Conscious Choice cover

From the press release: In this ground-breaking new history of early America, historian Robert Zimmerman not only exposes the lie behind The New York Times 1619 Project that falsely claims slavery is central to the history of the United States, he also provides profound lessons about the nature of human societies, lessons important for Americans today as well as for all future settlers on Mars and elsewhere in space.

Conscious Choice: The origins of slavery in America and why it matters today and for our future in outer space, is a riveting page-turning story that documents how slavery slowly became pervasive in the southern British colonies of North America, colonies founded by a people and culture that not only did not allow slavery but in every way were hostile to the practice.  
Conscious Choice does more however. In telling the tragic history of the Virginia colony and the rise of slavery there, Zimmerman lays out the proper path for creating healthy societies in places like the Moon and Mars.


“Zimmerman’s ground-breaking history provides every future generation the basic framework for establishing new societies on other worlds. We would be wise to heed what he says.” —Robert Zubrin, founder of founder of the Mars Society.


Available everywhere for $3.99 (before discount) at Amazon, Barnes & Noble, and all ebook vendors, or direct from the ebook publisher, ebookit. And if you buy it from ebookit you don't support the big tech companies and I get a bigger cut much sooner.

Mark Slutsky – Final Offer

An evening pause: Why do even alien lawyers get portrayed this way?

Hat tip Jim Mallamace.


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  • Daniel Peters

    “Why do even alien lawyers get portrayed this way?”

    Because possibly negotiation tactics are constant across universes?

  • jburn

    I’m trying to image having a name like Sluts ky — and whether or not it would have been advantageous growing up…
    (sorry, my bad)

  • Andi

    It was probably better than having a name like Dick Butkus…

  • I don’t imagine Dick Butkus had to put up with a lot of static.

  • Alex Andrite

    DUST, my favorite sci-fi stuff.

  • Edward

    Robert asked: “Why do even alien lawyers get portrayed this way?

    “This way” must mean that the alien lawyer is willing to cheat her adversary while making it seem like she is being “fair.”

    I saw a different way that the alien lawyer was portrayed. She had a terrible job and knew it, but had a fiduciary responsibility to win for her client. She was lonely and appreciated an offer of friendship. In many ways, she was portrayed as the equivalent of her adversary, with similar problems, ambitions, and desires.

    Daniel Peters’s comment seems correct, but not just because negotiation tactics and strategies could be universal (pun intended), although come to think of it, this was not much of a negotiation. Economics is most likely universal, as in: everyone seeks to obtain the greatest amount possible while expending the least resources possible.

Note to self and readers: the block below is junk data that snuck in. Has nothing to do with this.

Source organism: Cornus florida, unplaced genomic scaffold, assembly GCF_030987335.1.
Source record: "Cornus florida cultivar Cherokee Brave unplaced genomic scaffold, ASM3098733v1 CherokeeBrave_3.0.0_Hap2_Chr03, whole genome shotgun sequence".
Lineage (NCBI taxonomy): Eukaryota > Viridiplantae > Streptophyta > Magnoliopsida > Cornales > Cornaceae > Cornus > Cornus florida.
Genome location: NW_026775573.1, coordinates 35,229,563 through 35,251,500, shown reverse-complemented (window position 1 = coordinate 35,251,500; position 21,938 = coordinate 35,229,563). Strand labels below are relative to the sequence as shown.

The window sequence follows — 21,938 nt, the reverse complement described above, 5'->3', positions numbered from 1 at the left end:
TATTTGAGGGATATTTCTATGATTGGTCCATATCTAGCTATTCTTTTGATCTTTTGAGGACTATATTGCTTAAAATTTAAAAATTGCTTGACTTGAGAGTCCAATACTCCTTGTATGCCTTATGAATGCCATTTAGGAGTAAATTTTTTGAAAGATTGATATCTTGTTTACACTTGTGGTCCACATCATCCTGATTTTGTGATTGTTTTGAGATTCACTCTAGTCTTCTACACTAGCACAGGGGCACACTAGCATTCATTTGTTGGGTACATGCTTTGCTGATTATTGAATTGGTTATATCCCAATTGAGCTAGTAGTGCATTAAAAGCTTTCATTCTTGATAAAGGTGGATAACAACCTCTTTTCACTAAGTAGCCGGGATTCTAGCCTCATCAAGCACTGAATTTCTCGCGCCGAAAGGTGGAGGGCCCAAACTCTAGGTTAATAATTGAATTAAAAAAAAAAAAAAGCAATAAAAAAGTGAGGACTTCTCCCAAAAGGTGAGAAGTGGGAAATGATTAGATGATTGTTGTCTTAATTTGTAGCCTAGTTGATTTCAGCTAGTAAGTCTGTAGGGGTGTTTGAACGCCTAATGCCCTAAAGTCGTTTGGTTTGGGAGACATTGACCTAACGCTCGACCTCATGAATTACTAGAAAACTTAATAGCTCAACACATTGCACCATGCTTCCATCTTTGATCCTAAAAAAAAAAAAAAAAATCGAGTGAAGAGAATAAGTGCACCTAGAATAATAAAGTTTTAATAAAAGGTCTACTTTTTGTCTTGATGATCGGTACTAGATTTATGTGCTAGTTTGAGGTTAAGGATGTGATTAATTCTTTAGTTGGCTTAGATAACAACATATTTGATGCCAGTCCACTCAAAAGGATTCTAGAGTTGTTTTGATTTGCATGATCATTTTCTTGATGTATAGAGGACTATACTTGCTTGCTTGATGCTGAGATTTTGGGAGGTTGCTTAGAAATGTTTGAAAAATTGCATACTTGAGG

• Edward: No, I didn’t mean “this way” as you first thought. I meant it in totality. They cheat, but they are unhappy with unsatisfied lives that makes them cheat more. They have no strong moral foundation, and struggle to find it even as their lives force them to flee it.

    And yes, lawyers too often are portrayed this way. It suggests something, does it not?

  • It’s fun to mock lawyers, until you need one. I will say that my experience is that lawyers are far and away the most enthusiastic imbibers, and the most open about it. Every law office I’ve been in had a stocked bar.

  • Edward

    You asked: “It suggests something, does it not?

    A friend of mine was an attorney. She left the field, because too many of her clients were not willing to make compromises and wanted only to win.

    For me, this makes sense. We often do not feel that we are in the wrong, and when we are in the right then we are hardly likely to compromise, or lose, to someone who has or is wronging us. For example, three months ago some guy rear ended me while I was stopped for a light and lied to his insurance company, claiming it was my fault. Why would I want to compromise on something like that?

    My friend is now a development director (fundraiser) for a charity at half the salary that she made as an attorney. From my point of view, by making compromises she was cheating her own clients, because it was hard work to continue their cases for a possible (50% chance?) loss. I think that from her point of view, her clients had a high probability (50% chance?) of loss, rather than win, anyway, and she was saving them from the problems associated with continued and expensive litigation. Mark Steyn is now almost a decade into a seemingly endless case in which his accuser, Michael Mann, seems to have so little on his side that he delays and delays for years and years.

    On the other hand [*** SPOILER ALERT! *** Those who have not watched the video should not read this until they have watched], Olivia from the story also had clients who wanted a win, and cheating by not telling her adversary the details of the treaty that she was working to was her way of getting an easy win.

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